Brad Almanac: Let’s start with the new stuff. How exactly did this batch of solo songs come about? Was there much of a break after you officially retired New Radiant Storm King, or did you start on the album right away? I’m curious if the solo songwriting came easy after retiring such a long-standing collaborative outlet.
Peyton Pinkerton: When NRSK called things off in September of 2009 (after twenty years as a band) I was somewhat devastated – even though I knew all too well that we had definitely overstayed our welcome ( e.g. Pitchfork* – “why are these guys still around even – don’t they have lives yet?”).
I immediately went to work on some old songs that were decidedly “un-NRSK”. I’ve always written a lot of songs – for every album where I’ve contributed 8 or so songs there would be about forty songs or more that would fall by the wayside. The truth about New Radiant Storm King by 2004 or so was that we weren’t really collaborating on songs much anymore – just bringing in our respective tunes and adding a few things to each other’s songs.
My partner in crime Matt Hunter by this point lived in NYC and I had a lot of time on my hands to write songs alone, as opposed to the “slug it out in the basement practice room” approach that we had been accustomed to since our inception. This developed into what I’d describe as a ritualistic songwriting technique.
Matt Hunter & Peyton Pinkerton
I write by recording everything; every instrument and vocal. I can’t even distinguish my writing process from my recording process anymore – they are that intertwined. I would get used to my demos sounding a certain way and then would become very attached to my versions.
[MP3] Peyton Pinkerton – “Pharmacies & Bars” (from the new LP)
I became a control freak and a perfectionist with my tunes and left no real room for anyone else’s input or contributions when we’d go into the studio proper. In retrospect I think those songs of mine would probably have been better if I could have relinquished some of my tendency to be precious with my tunes and let the other guys feel some ownership of the songs too.
In sifting through the “attrition pile” from all of the NRSK rejects (rejected on the basis of sucking or not being NRSK-esque) I salvaged two songs for PEYTON PINKERTON that I thought might get me pointed in the direction that I wanted to go. I re-recorded them and then established my bearings. I did not want to make an NRSK record and these two numbers took me over (quite unexpectedly) into a Zoo/Korova/Factory Records territory that felt right at the time – without being too literal as far as the stylings of those label’s artists were concerned.
At this time an old friend of mine killed himself and I was still very depressed about the end of NRSK and I started to go to a dark and frightening place. I was soon hospitalized for bipolar disorder for two months and my illness was addressed with some new medications and a better understanding of my condition. After I got out of the hospital I had a remarkably productive period. I wrote two or three songs a day for a few months. I was on a serious and seemingly effortless tear. The songs on my record are culled from about 90 of these songs mentioned above.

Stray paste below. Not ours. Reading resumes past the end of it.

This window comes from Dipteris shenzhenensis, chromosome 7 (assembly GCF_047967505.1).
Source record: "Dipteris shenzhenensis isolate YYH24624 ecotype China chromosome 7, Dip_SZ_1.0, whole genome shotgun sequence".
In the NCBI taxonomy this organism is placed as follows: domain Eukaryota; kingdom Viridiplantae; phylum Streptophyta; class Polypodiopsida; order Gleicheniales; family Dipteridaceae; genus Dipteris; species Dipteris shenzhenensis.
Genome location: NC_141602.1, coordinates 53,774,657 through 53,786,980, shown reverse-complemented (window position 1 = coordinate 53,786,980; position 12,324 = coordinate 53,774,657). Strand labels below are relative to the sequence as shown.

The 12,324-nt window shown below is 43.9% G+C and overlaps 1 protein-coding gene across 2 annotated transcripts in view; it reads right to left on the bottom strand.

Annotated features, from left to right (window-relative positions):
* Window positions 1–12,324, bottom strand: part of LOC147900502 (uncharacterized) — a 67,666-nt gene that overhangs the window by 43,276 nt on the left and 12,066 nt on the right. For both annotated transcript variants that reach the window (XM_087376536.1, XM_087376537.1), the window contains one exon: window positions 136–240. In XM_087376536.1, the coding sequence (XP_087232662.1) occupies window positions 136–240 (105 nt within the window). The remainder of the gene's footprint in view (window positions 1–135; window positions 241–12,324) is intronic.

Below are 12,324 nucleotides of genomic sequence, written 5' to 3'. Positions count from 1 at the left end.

I recorded everything as demos but soon realized that most or even all of the tracks were useable for a proper record. I figured my career (or whatever you’d call it) in music was over so I was really just hell-bent on making a record for myself. I truly didn’t care if anyone else heard it or not.
In trying to get out of the NRSK territory, and also trying to get out of my immediate comfort zone I played (and wrote on) a lot of twelve-string and baritone guitars in place of many of the six-string and bass lines that I originally conceived. It gave everything a slightly foreign feel and I began to gain confidence that I was actually covering some new ground and not recreating all of the sounds from my past recordings.
BA: I first became aware of you when the NRSK debut LP was released back in ’93, and I’ve always been curious about the beginnings of the band. How did you and Matt first get together at college? How long had you been playing guitar at that point? How did the collaboration work when you first started playing together, and how did it change over time?
PP: NRSK formed at Hampshire College in January of 1990. It started off with me, Eli Miller and Elizabeth Sharp on drums. Eli and I switched between bass and guitar depending on who wrote the song. This proved tedious and we wanted another guy to fill out the sound.
I’d met Matt Hunter by essentially barging into his dorm room to grill him about SST bands because he was blasting “Double Nickles on the Dime.” He was exotic to me in a West Coast way. I was pure East Coast so together we made Kansas! We would just sit and smoke weed and listen to all of the great bands on SST, Homestead, Touch and Go and the like – pretty much 90% of the bands from the book “Our Band Could Be Your Life.” He’d turn me on to Sun City Girls and I’d play him Phantom Tollbooth or Bastro. So that was a pretty instant bond. When we needed a bassist Sharp suggested we try Matt and we were all in agreement.
[MP3] Peyton Pinkerton – “Arshile Gorky” (from the new LP)